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Crafting Magic: Exciting Materials for Moms to Create Memorable Moments with their Children

Hanoi, the capital of the Socialist Republic of Vietnam, was a wild night. The entrance to large shopping centers such as Vincom Mall was made by people and motorcycles. Dressed in a small, cute red Santa suit, the child looked at the giant Christmas ornament with his hands in his parents’ hands. As if he forgot that Christmas was a work day, the young men sat down to sip beer for three to five small chairs unique to Vietnam.

Christmas Eve in Hanoi is similar to that of Korea decades ago. Nowadays, Christmas carols have disappeared from the streets due to copyright issues, but the streets of Seoul, which had been Christmas since the 1970s and early 2000, were filled with expectations and excitement.

In the days of military dictatorship, where everything was like darkness, Christmas Eve was the only day without curfew. Hate for poverty, young people who left their hometowns and made money like money melted their hardness at least under the city’s colorful neon signs and sparkling Christmas decorations.

Although there are gaps in time, the Christmas landscapes of Vietnam and Korea have much in common in that they show the limitless possibilities of developing countries that have entered the industrial society in earnest.

The self-sufficient labor force in rural areas flocked to the city and transformed into an “export warrior”, which led to an explosion of domestic consumption based on private consumption.

Vibration of private consumption is indispensable to Vietnam’s GDP growth rate of 7.03% (estimated) this year, after breaking the forecasts of global analyst firms. Vietnam’s unemployment rate is 2.2% this year, which is near full employment.

It is difficult to explain in Vietnam’s official statistics that the consumption power of big cities like Hanoi and Ho Chi Minh is around USD 3000 per capita. Luxury apartment complexes are packed with luxury cars such as Porsche, Rolls-Royce and Mercedes.

There are no lobsters that cost $ 300 for a dog, so they can’t sell. Due to the lack of deep-sea fishing and the lack of refrigerated and frozen distribution infrastructure, Vietnamese seafood is one of the most expensive axes in Southeast Asia.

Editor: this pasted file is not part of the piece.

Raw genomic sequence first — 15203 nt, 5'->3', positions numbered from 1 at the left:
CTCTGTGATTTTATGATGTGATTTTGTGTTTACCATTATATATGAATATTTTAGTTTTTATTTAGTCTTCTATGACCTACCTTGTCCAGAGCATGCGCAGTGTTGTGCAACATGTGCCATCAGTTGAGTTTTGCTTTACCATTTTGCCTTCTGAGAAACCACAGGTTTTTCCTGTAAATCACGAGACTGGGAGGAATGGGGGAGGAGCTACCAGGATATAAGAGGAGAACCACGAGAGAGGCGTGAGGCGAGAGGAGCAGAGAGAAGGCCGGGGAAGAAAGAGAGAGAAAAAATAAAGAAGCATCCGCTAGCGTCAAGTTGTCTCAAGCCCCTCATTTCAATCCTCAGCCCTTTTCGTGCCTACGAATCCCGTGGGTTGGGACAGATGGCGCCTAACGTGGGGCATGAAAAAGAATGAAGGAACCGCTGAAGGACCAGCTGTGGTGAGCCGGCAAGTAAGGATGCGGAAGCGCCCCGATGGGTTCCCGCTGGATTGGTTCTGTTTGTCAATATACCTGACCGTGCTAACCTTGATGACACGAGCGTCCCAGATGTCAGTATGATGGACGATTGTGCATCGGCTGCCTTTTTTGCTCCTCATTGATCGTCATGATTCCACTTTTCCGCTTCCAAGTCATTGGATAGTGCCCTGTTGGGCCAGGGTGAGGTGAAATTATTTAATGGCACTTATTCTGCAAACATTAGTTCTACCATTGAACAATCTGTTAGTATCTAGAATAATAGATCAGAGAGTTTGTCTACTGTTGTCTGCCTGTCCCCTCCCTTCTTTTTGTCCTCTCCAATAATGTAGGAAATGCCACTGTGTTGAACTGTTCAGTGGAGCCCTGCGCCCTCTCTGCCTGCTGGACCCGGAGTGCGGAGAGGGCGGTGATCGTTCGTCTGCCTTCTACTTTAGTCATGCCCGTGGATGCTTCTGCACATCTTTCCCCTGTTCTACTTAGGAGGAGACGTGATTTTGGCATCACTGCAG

Nevertheless, 80 percent of Korean flounder imports are consumed by local Vietnamese. Recently, as the wine market is growing rapidly, it is predicted that expensive wine craze that hit China 10 years ago will come to Vietnam.

A shortcut to understanding Vietnam’s consumer culture is to see the difference between pay and income. The salary pays less than half a million won for Korean money, while rolling up luxury cars, and the upper class living in expensive houses are numerous.

Doctors belong to the National Hospital, but there are quite a few who use their homes as private clinics. Under the name of “socializing,” the state often introduces expensive medical equipment from a private company for a national hospital, and doctors often pay for their shortages. The key is that the government allows each individual to make up their income according to their status.

Bureaucratic societies alone fill scarce wages through symbiosis with private companies. An official from a large company said, “The officials who are involved in firefighting, taxation, environment, and safety are regularly surveyed, and each time they give a kind of paralysis through the agency from 500,000 to 10 million dongs.” It may be used, but it is often used as a kind of public fund for meals and expenses for each ministry. ” This means that if an individual wears too much money just for his own benefit, he punishes them for corruption.